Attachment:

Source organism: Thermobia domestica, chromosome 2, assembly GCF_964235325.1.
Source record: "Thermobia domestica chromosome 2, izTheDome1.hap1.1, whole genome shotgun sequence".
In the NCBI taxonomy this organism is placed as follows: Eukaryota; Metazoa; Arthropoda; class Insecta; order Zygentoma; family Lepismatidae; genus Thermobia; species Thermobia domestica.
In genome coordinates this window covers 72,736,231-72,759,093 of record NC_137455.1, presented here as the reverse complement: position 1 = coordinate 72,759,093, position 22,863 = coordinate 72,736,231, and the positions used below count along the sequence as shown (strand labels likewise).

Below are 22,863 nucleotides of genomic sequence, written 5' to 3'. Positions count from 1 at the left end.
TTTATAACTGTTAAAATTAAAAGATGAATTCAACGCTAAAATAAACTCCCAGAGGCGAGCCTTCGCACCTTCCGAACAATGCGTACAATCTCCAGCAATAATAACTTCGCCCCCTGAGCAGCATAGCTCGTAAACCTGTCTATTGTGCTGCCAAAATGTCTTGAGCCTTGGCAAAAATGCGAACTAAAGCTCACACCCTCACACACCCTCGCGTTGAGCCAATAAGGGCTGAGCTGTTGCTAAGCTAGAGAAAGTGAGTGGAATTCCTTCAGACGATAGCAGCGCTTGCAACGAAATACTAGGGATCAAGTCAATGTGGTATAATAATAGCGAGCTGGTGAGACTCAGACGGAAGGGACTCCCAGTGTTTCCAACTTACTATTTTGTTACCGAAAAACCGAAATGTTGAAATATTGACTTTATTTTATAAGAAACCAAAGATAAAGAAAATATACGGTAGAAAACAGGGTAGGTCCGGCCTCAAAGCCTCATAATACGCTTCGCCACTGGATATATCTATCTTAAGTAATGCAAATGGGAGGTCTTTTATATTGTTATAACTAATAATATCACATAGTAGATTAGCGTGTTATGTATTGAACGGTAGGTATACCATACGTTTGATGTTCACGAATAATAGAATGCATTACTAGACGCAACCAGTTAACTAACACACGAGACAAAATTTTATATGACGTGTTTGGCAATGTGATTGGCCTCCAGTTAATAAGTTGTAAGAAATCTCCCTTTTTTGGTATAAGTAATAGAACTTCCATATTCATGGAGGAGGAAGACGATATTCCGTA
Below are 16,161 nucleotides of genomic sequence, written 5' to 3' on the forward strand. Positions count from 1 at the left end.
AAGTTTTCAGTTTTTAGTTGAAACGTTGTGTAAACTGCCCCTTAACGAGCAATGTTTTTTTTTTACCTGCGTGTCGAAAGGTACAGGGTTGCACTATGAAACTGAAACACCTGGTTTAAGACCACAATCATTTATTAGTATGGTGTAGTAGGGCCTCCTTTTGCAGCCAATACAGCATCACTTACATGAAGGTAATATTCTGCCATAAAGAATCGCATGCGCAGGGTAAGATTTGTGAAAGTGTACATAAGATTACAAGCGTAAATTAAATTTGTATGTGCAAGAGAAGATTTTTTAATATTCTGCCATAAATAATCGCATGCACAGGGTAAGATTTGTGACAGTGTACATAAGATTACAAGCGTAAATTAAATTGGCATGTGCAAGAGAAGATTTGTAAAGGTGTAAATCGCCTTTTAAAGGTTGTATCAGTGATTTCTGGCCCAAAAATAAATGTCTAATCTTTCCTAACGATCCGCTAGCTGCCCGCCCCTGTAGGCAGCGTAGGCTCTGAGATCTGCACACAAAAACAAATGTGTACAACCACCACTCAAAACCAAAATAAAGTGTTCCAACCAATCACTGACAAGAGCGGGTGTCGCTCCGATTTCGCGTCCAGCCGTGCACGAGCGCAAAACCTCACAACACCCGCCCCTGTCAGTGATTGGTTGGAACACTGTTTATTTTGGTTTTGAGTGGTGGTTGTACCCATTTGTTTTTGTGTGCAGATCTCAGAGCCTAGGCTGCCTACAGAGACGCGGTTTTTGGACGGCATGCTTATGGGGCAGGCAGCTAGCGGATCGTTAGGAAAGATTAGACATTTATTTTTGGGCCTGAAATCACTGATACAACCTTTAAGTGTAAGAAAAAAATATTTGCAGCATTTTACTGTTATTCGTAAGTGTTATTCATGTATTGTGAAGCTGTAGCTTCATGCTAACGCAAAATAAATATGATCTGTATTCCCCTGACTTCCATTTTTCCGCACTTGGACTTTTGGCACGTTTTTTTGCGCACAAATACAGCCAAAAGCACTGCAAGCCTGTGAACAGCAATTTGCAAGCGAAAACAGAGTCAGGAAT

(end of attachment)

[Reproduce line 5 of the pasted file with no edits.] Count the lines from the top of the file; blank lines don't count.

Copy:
Below are 22,863 nucleotides of genomic sequence, written 5' to 3'. Positions count from 1 at the left end.